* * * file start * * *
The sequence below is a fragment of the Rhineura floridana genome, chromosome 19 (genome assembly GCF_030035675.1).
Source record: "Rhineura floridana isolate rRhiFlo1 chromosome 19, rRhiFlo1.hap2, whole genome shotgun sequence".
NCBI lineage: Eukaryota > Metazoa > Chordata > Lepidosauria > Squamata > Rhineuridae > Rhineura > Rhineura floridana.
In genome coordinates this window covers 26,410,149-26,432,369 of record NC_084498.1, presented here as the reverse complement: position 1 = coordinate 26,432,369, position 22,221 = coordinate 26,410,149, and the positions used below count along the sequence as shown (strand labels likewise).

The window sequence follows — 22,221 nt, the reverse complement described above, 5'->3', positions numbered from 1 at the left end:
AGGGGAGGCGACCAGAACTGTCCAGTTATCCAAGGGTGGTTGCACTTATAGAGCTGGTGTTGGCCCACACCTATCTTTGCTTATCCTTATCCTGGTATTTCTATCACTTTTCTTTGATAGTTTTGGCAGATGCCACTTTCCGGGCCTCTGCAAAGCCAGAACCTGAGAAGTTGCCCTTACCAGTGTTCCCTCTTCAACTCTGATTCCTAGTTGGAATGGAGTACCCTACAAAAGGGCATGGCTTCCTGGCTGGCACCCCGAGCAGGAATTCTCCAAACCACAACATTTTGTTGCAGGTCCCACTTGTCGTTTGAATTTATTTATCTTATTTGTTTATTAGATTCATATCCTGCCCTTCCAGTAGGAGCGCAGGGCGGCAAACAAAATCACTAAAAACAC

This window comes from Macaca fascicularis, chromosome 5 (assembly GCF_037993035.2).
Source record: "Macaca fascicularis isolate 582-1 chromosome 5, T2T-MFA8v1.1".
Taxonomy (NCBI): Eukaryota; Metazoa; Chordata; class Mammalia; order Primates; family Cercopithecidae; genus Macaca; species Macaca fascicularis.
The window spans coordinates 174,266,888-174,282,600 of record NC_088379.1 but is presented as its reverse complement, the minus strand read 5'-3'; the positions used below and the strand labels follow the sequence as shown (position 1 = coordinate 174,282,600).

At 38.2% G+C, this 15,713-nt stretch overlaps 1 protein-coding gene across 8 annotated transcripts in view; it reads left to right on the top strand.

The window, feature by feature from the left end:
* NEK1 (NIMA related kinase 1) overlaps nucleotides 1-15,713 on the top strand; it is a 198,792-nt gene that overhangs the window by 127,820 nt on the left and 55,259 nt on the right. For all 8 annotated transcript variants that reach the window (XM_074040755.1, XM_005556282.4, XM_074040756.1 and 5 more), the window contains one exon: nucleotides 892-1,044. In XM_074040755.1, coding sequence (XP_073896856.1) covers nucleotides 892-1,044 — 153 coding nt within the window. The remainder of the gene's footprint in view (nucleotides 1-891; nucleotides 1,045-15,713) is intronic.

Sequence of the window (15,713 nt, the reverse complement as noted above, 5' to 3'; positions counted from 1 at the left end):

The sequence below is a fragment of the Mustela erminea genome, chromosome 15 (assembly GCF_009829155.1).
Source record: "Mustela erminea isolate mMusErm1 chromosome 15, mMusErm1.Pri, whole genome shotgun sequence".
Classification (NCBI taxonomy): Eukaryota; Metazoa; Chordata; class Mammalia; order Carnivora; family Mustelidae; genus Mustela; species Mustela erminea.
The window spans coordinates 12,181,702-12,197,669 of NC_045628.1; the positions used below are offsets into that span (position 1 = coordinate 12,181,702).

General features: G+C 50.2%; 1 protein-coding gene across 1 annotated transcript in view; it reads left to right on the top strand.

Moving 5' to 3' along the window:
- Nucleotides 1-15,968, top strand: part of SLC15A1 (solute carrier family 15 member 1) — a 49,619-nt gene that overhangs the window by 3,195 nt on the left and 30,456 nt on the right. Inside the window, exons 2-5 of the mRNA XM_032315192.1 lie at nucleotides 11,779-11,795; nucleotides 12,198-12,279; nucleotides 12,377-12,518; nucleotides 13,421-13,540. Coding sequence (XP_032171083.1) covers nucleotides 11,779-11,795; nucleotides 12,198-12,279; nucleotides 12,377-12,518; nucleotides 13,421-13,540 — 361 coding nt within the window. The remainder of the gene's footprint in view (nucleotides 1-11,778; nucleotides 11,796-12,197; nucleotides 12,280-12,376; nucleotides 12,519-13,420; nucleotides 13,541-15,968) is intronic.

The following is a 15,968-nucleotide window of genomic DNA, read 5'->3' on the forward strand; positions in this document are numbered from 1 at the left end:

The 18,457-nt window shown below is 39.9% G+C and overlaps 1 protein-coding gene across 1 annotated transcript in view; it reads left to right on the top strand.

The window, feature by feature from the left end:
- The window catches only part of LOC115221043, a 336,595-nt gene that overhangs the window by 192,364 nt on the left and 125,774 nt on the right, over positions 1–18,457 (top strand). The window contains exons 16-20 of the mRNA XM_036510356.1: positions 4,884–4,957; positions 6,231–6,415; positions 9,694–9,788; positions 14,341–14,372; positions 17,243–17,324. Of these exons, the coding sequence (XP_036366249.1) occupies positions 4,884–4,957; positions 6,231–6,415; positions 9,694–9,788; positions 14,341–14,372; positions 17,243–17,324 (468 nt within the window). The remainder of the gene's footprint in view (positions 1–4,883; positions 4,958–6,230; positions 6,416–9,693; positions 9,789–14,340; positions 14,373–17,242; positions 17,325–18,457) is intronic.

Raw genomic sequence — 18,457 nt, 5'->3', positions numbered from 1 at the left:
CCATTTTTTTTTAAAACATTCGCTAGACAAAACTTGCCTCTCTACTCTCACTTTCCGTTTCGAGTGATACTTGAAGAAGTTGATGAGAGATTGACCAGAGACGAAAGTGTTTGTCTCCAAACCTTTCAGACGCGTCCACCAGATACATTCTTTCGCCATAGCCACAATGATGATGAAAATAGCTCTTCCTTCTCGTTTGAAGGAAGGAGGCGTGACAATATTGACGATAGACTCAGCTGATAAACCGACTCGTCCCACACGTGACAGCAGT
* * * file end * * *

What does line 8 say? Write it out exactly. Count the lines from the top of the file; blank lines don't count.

Source record: "Macaca fascicularis isolate 582-1 chromosome 5, T2T-MFA8v1.1".